Reading Troels Engberg-Pedersen (Paul and Stoic teaching techniques etc) and studies in rhetorical/literary analyis (narrative voices and all that) have led to a different perspective on that famous passage in Romans where Paul writes:
I tell the truth in Christ, I am not lying, my conscience also bearing me witness in the Holy Spirit, that I have great sorrow and continual grief in my heart. For I could wish that I myself were accursed from Christ for my brethren, my kinsmen according to the flesh…. (9:1-3)
It’s a pretty flamboyant expression that certainly has the effect of getting readers’ attentions and getting them to gawk in some awe at their superior apostle. I wonder if the author is rhetorically identifying himself with Christ or the interceding Spirit, which is the theme of the preceding chapter.
Continue reading “Did Paul wish he could be cursed from Christ for sake of Israel?”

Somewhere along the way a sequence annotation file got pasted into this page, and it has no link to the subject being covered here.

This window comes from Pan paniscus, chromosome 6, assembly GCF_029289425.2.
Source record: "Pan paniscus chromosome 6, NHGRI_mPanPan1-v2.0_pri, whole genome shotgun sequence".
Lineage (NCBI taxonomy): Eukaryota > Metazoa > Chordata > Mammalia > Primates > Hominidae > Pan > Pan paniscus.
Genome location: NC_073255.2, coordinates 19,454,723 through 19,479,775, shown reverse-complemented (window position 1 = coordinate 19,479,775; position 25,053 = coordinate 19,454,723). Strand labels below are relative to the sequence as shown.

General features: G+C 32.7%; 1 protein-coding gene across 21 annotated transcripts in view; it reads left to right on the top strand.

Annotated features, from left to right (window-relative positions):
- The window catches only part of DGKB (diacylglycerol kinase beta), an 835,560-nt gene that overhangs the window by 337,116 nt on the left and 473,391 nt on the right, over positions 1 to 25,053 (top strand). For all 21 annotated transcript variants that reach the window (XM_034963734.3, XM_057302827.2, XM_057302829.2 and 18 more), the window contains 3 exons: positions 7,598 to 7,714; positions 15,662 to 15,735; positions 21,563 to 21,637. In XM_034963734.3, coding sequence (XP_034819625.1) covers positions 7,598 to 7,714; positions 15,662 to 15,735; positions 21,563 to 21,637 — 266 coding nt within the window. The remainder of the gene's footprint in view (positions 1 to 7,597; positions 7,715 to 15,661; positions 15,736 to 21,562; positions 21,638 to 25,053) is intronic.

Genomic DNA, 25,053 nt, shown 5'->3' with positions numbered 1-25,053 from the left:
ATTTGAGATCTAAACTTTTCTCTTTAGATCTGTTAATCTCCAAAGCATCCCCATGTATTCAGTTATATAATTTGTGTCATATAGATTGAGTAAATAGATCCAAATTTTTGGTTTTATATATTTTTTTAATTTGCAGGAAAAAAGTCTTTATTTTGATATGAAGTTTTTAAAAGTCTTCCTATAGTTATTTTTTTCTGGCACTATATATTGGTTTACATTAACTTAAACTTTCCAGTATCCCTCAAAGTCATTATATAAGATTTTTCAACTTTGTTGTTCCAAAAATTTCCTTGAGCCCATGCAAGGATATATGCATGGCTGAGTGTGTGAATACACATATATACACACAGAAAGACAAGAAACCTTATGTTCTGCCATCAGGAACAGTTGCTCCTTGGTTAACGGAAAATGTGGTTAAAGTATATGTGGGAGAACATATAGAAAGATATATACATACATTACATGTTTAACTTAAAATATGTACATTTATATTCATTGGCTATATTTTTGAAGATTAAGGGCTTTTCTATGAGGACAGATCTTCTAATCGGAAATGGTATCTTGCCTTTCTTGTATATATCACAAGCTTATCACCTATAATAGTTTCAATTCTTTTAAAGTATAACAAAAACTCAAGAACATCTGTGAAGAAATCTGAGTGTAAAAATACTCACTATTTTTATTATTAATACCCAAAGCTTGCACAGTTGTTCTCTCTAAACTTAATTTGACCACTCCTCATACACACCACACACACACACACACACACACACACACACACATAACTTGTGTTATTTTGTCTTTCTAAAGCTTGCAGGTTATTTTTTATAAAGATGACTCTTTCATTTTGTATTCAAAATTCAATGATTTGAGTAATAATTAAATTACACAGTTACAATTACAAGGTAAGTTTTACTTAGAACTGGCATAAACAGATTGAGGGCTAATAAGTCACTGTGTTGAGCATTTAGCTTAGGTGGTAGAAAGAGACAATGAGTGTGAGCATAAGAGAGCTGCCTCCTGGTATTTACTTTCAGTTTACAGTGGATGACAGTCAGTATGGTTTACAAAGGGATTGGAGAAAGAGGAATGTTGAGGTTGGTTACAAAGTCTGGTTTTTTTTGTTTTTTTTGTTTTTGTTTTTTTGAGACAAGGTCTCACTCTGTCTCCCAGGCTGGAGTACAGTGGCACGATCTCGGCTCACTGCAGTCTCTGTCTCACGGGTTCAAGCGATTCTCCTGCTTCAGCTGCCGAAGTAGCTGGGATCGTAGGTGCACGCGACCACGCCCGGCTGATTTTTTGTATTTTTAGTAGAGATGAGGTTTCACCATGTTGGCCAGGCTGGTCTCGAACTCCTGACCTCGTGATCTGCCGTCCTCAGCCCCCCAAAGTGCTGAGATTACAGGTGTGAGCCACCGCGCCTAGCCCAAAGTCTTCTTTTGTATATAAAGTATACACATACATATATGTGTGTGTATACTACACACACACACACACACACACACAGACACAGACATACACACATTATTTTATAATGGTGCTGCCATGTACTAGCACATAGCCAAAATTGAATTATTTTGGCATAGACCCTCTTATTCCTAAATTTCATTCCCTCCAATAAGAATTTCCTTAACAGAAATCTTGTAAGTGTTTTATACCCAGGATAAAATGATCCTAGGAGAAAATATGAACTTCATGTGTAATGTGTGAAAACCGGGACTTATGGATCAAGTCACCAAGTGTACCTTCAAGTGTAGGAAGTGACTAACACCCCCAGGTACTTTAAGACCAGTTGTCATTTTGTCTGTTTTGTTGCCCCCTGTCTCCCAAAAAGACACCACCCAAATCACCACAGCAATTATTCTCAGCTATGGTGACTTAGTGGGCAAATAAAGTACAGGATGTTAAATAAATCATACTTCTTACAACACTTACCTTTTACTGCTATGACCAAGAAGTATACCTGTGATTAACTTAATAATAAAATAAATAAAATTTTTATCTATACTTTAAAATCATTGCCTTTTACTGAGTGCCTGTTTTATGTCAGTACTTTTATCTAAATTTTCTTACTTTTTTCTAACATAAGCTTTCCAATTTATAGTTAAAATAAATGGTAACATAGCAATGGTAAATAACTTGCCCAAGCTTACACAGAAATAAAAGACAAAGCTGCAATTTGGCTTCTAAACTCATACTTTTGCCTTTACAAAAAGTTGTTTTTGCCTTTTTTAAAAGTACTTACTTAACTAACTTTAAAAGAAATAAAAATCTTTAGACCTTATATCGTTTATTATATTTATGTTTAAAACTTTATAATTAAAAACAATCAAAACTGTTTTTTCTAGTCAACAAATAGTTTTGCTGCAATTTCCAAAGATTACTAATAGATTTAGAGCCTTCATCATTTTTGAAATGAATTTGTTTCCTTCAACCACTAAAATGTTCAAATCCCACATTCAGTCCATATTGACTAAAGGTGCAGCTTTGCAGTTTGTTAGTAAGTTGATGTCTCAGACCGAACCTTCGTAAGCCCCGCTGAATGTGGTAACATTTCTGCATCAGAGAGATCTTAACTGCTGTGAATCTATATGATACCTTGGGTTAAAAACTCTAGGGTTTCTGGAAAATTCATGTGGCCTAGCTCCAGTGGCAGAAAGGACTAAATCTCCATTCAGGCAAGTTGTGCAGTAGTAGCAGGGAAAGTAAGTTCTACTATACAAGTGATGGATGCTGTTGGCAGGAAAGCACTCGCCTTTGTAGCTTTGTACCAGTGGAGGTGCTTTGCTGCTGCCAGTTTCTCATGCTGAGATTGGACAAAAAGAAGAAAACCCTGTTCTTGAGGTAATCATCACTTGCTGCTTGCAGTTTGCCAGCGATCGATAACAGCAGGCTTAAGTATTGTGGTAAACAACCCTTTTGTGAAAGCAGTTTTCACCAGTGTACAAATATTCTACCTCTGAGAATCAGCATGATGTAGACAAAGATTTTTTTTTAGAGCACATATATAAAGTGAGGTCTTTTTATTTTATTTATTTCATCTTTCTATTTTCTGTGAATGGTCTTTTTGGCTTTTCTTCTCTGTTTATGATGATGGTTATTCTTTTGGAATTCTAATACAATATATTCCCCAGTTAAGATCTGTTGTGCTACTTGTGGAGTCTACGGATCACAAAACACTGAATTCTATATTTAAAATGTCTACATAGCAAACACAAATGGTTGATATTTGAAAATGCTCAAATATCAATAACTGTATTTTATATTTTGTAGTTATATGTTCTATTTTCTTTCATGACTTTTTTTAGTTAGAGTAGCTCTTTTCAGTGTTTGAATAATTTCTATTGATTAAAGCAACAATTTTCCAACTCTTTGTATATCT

Revised 25th Dec. — 6.30 am
Now that I am adding my two-year old thoughts about the we-passages on this blog segment by segment I have had to recheck what I had written and that has led to a belated reminder about the roots of this interpretation. I mentioned Bonz recently, and I now recall that it was a follow-on study from that that led to seeing the we-passages jig-sawing into a perfect fit into a vicariously involved Roman audience view. Damn. I began writing the we-passages from the wrong end. I should really have just made separate reference to the we-passages in just one section of the Bonz-conceived view of Acts as a whole.
I will have to explore this in writing over time afresh. But for now I can list some of the rubrics of what I was thinking:
Continue reading “The We-Passages in Acts: a Roman Audience Interpretation. Pt 7”